Given that Capetown is a very modern city there are many resources and amenities for patients and families. While I was in Capetown I photographed at the Robin Trust Eco- Facility, the home of a minister and his wife, and at NOAH a facility in the city that takes in lower income patients. Robin Trust is a facility that is at the foot of the iconic Table Mountain and is privately funded by a rehabilitation center so families can afford the facility. They encourage hours of patient “roaming” outside with lots of games and activities.
From Kenya in 2014, I journeyed to South Africa teaming up with Alzheimer's South Africa to photograph in Capetown and in The Free State. This was the first time I would encounter the realization of stigma, as well as the harsh reality of what happens when people do not have access to Western medicine in super rural areas. South Africa has a very diverse culture which I spent a lot of time photographing. I was blown away at the reach and impact Alzheimer's South Africa had on the communities they served given the South African government does not classify Dementia as a critical disease.
Capetown, South Africa
NOAH was such an interested facility because given the racial divide in South Africa, people of different races were coexisting together which is rare especially since these people all went through the Apartheid. We ended with visiting the home of a man who cared full time for his wife in the final stages of Dementia and then to the home of a minister that was just diagnosed.
Bloemfontein & The Free State, South Africa
After leaving Capetown, I was feeling pretty inspired after visiting Robin Trust, NOAH, and the two couples. When I arrived in Bloemfontein still partnering with Alzheimer’s South Africa, I was brought to a beautiful assisted living called Striata that had every comfort of a assisted living you would find in the US. From there I teamed up with a wonderful woman named Thakane that would be my translator. If you aren’t familiar with townships in South Africa, they are areas that are very impoverished that black and “colored” people were at one point forced to live. They built thriving communities in these areas but have lots of issues with power and water cuts, little access to Western medicine, and tons of other social and safety issues. Photographing in the two townships below completely changed my perspective of the purpose of this project.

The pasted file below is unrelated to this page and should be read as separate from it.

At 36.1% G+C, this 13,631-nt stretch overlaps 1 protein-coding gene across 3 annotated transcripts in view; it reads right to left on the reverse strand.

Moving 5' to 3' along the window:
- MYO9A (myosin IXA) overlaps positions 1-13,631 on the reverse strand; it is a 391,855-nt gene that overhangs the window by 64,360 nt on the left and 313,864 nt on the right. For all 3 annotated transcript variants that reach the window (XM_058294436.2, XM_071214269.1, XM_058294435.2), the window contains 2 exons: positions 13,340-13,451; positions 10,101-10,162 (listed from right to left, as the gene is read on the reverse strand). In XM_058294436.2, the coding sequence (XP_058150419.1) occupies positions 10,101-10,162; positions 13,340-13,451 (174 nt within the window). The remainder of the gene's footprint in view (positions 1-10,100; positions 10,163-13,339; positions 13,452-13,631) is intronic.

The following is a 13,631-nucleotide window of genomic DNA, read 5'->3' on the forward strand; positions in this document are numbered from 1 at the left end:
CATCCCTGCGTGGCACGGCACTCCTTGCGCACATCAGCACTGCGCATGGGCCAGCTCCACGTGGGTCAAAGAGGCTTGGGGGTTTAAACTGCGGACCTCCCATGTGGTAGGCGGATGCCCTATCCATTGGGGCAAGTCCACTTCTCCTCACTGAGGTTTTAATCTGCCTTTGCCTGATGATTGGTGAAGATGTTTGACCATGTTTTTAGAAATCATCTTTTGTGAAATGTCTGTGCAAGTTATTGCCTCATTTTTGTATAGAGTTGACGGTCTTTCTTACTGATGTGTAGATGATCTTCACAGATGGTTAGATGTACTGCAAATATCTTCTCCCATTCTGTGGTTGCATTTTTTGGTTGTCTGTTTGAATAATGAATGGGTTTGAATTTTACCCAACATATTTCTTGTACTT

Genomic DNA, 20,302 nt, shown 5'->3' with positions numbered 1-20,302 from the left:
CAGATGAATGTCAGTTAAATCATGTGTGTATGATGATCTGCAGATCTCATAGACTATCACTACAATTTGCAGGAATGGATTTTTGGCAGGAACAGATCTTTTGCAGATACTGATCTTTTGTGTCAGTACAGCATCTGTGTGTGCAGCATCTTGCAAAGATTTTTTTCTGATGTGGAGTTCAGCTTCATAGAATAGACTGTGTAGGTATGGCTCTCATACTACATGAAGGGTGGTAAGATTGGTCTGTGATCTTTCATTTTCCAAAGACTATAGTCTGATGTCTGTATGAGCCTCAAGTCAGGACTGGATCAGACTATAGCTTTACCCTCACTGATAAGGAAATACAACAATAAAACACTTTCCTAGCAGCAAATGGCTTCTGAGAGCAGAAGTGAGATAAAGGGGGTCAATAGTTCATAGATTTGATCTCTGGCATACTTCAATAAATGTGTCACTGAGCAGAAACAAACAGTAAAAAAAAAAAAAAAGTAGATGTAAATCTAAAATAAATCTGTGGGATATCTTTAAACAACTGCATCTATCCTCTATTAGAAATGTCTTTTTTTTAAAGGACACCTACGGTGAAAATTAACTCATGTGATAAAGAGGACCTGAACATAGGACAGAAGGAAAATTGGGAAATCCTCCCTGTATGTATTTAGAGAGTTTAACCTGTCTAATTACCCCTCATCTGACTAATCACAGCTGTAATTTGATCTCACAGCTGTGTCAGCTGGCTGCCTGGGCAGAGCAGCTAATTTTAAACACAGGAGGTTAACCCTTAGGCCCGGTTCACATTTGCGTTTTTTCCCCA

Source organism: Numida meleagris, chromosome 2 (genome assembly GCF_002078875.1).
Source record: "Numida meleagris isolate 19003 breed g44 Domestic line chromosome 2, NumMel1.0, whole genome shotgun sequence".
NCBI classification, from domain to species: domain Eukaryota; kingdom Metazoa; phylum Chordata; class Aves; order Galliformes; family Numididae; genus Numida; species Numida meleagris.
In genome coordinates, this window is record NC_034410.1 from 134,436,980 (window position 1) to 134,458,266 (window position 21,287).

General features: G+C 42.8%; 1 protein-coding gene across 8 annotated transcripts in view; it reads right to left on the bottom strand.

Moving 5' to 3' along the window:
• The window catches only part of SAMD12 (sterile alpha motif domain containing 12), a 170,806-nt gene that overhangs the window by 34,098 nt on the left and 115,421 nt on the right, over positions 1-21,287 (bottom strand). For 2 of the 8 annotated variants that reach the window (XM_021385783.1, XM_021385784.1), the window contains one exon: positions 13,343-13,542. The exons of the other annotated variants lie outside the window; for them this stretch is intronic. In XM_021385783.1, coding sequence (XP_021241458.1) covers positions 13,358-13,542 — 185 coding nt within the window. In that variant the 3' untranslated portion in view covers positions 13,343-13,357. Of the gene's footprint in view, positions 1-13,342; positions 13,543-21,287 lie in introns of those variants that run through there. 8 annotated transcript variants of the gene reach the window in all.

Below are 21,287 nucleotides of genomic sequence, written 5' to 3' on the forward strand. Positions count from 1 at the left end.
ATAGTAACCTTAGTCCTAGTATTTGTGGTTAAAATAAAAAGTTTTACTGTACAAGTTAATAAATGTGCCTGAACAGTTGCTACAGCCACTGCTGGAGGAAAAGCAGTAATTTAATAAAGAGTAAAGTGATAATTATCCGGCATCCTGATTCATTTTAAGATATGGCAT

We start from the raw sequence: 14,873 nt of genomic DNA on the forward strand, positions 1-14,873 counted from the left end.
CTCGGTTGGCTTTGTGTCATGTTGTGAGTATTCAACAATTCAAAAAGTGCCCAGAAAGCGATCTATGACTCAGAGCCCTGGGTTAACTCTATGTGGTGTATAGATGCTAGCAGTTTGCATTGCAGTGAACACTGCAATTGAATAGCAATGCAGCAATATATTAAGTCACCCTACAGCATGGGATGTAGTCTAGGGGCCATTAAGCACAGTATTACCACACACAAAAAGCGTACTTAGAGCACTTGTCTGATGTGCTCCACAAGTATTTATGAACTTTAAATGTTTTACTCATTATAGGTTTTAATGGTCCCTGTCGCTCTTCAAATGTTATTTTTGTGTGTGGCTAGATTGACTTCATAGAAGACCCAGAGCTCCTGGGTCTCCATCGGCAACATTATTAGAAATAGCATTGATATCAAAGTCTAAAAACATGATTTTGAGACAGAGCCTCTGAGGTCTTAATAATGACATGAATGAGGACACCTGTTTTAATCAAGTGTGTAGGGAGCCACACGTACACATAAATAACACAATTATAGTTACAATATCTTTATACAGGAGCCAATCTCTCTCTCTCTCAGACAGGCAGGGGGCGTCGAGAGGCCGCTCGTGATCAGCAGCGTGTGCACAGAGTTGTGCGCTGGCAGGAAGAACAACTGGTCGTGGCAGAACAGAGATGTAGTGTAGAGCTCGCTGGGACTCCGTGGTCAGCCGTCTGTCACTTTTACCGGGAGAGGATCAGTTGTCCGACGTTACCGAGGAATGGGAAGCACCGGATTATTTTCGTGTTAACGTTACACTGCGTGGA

When I first arrived to Botshebelo, a super rural farming township I was more or less blown away at the beautiful landscape. People had tidy little homes in this township but were surrounded by lush green which wasn’t very normal for other townships I had been in. When we arrived to a small home, I photographed a woman who ‘s son had been caring for her fulltime. He had just left to run errands and came home to her almost burning down the house trying to cook Pap. While we were there this is when I was told the harsh reality of what happens to people with Dementia in very rural townships. I met with a Traditional Healer (some would call a witch doctor), who knows Dementia is a disease that should be taken seriously. He told me that in many situations other Healers tell families that the patient is cursed and the patients are sometimes banished from the village or even burned alive. He believes he can treat people with a special root that he puts in their ear, but knows that Dementia requires Western medicine. From there, we traveled the Heidedel where I went to a community center to photograph patients that have families un able to care for them. Down the road I visited two sisters. The younger sister cares for her older sister but the entire family believes she is cursed so they have no family support. She had to pull her daughter out of school to work to help support her and her sister. This completely changed everything for me because I learned about stigma. With proper resources and education, these people could be living entirely different lives.